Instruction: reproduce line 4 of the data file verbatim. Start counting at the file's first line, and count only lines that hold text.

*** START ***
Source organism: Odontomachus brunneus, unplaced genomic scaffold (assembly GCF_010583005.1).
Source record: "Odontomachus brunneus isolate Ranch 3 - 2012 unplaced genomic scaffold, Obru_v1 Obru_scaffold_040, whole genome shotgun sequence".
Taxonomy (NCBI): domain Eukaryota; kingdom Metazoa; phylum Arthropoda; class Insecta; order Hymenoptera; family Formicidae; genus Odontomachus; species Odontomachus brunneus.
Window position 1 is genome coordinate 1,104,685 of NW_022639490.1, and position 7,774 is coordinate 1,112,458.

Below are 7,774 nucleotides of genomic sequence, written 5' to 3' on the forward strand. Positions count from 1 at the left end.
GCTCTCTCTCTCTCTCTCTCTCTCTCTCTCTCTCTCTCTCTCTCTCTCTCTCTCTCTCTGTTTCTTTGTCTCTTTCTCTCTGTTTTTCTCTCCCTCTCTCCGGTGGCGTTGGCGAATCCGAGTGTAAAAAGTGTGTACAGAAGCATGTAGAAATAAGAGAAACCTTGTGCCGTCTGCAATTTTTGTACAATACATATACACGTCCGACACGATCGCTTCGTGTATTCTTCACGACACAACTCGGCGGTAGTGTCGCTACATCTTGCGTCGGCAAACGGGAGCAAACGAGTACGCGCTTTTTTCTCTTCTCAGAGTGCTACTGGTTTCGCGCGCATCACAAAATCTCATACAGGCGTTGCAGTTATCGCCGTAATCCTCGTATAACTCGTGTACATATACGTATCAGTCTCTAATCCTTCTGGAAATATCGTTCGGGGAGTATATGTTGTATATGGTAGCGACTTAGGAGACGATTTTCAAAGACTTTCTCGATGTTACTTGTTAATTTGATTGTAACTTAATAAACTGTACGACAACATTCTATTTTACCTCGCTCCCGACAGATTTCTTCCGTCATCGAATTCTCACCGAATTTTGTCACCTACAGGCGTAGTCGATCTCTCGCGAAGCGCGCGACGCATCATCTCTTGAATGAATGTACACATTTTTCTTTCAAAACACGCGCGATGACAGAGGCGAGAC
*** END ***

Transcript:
Window position 1 is genome coordinate 1,104,685 of NW_022639490.1, and position 7,774 is coordinate 1,112,458.